Rumors of Civil War – Would America Survive?

Unherd:

Talk of insurrection, secession, civil conflict and civil war is no longer the chatter of the gullible and the mentally ill. It’s entering the fringes of polite society. Some support this ‘national divorce’; others are opposed to it. Others claim they would actually prefer to declare war on their recalcitrant countrymen rather than let them go their own way unmolested.

Historically speaking, empires on average last for around 250 years, after which they tend to either slowly — or very, very quickly — fall apart due to overreach and internal conflict. Somewhat ominously, the 250th birthday of America is coming up in 2026.

Yet when, towards the end of Trump’s presidency, a radical friend of mine told me that he thought America was headed for civil war, I dismissed the argument out of hand. Why? How? It takes a unique confluence of mistakes and crises for civil war to appear possible, and an even longer list of mistakes, crises and elite screw-ups for them to happen.

But 2021 is a different world. None of this morbid interest in civil conflict is irrational, given the times.

The year 2021 has thus far been a spectacular year for signs of political decline: the US has now seen all the notable “horsemen of the apocalypse” that historically herald strife and revolution appear, one after another.

  • Political division among its elites
  • Increasing loss of legitimacy in the eyes of the population
  • Military defeat abroad
  • A new and very ominous crisis in the real economy, with no end date in sight.

Any one of these crises would be bad enough on their own; taken together, they represent a truly serious threat to the stability of the current order. Still, the question to be answered at the end of the day is quite simple: how likely is civil war, or national divorce, or a ‘troubles scenario’ really?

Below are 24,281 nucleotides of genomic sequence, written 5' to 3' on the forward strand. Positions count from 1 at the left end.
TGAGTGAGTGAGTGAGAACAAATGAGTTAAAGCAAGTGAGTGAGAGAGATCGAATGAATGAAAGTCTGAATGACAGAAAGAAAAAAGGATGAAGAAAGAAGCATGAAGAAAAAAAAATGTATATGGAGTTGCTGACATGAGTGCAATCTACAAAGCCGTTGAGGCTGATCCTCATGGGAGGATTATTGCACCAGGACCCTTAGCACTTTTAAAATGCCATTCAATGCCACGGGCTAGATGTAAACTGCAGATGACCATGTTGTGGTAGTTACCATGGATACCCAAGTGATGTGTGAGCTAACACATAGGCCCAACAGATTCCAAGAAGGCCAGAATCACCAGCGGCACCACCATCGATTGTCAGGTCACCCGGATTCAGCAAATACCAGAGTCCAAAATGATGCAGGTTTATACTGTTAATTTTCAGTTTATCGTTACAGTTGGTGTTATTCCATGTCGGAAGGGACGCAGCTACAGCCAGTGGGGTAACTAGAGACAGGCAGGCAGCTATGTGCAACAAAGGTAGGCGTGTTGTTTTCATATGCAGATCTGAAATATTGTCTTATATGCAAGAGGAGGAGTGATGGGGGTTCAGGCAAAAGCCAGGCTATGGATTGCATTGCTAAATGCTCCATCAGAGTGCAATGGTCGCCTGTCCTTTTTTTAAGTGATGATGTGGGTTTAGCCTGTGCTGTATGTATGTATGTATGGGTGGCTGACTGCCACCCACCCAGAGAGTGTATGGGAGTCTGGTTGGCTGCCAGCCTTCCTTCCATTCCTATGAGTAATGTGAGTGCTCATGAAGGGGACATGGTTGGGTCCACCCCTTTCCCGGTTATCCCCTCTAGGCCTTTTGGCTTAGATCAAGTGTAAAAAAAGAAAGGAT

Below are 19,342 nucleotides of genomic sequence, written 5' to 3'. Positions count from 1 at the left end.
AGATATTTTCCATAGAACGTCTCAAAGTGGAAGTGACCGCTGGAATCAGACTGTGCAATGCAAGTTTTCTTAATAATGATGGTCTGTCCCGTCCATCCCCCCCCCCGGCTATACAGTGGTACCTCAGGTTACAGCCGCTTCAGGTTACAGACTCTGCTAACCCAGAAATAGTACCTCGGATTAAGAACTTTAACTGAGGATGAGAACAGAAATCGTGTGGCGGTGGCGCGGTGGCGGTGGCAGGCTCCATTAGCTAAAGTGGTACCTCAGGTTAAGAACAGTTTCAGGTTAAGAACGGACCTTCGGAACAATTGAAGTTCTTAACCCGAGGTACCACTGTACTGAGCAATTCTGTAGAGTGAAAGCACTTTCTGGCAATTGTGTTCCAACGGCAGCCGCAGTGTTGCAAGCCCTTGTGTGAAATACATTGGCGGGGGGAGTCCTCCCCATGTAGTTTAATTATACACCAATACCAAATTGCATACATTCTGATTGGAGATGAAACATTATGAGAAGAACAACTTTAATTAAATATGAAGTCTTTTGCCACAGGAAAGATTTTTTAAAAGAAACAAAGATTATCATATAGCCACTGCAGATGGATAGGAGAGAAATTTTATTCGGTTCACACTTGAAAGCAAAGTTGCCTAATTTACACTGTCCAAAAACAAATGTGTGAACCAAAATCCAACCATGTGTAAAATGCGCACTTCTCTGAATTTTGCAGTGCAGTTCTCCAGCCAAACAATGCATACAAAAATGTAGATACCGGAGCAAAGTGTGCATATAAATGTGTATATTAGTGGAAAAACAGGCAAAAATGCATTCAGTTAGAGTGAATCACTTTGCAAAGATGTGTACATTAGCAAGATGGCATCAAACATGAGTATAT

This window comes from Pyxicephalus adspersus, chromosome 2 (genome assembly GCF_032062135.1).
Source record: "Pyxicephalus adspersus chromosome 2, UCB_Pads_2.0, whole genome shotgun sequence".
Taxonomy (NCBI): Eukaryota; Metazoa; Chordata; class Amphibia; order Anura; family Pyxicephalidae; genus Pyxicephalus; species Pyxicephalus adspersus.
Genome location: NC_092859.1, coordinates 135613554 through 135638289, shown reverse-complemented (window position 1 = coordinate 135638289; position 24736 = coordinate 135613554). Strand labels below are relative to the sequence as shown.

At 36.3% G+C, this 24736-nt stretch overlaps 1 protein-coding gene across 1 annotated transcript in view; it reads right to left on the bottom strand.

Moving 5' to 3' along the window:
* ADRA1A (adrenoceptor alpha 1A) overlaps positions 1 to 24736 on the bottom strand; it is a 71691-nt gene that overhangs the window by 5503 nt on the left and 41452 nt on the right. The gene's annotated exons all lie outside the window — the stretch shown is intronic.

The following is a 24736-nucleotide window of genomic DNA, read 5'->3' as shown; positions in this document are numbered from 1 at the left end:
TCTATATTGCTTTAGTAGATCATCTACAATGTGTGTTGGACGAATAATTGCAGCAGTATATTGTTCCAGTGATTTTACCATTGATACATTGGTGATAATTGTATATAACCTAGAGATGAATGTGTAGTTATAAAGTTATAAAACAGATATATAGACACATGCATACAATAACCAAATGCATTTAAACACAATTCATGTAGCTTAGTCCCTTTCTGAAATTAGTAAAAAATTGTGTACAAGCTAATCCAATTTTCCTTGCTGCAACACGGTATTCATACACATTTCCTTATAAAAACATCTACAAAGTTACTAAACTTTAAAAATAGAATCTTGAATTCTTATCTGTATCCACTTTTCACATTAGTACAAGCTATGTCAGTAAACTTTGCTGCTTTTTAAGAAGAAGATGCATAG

To answer this question accurately, a few misconceptions about it being impossible have to be dealt with.

One of the most worrisome aspects of contemporary American political discussion is the sense one often gets that many participants are possessed by a thinly-veiled bloodlust. Sometimes, that bloodlust is not even thinly-veiled.

After the unarmed USAF veteran Ashley Babbit was fatally shot through a locked door in the Capitol building, many anonymous (and some less anonymous) commentators intimated that perhaps the problem with police violence in America wasn’t that officers were shooting and killing too many unarmed people — but rather that maybe they just weren’t killing enough of them.

Following a wave of destructive riots that tore through many cities in the United States last year, this turn toward open celebration of equally useless violence when it is visited on the enemy team speaks to a dangerous sort of polarisation.

From this sort of bloodlust flows another very common assertion: that a civil war, if waged on American soil, would be over quickly, and lead to a fairly effortless massacre of any insurrectionists in flyover America. The idea here is that the US military is so advanced, and has so many tanks, gunships, fuel air bombs, and drones, that the federal government is simply assured of victory. As such, a civil war is an unlikely or impossible scenario, given the dramatic imbalance of power between the state and even a numerically large, dissatisfied internal population.

But this is a dangerous misconception. While the US military is indeed powerful and lavishly funded, it is a military designed to fight other states. Warfare between states is bound by rules and regulations; it is based on consent. This might seem a strange assertion to make, given that a country cannot just decline a war declaration from an enemy, but it holds true. There’s a formal or informal understanding of who is an actual combatant and who is not.

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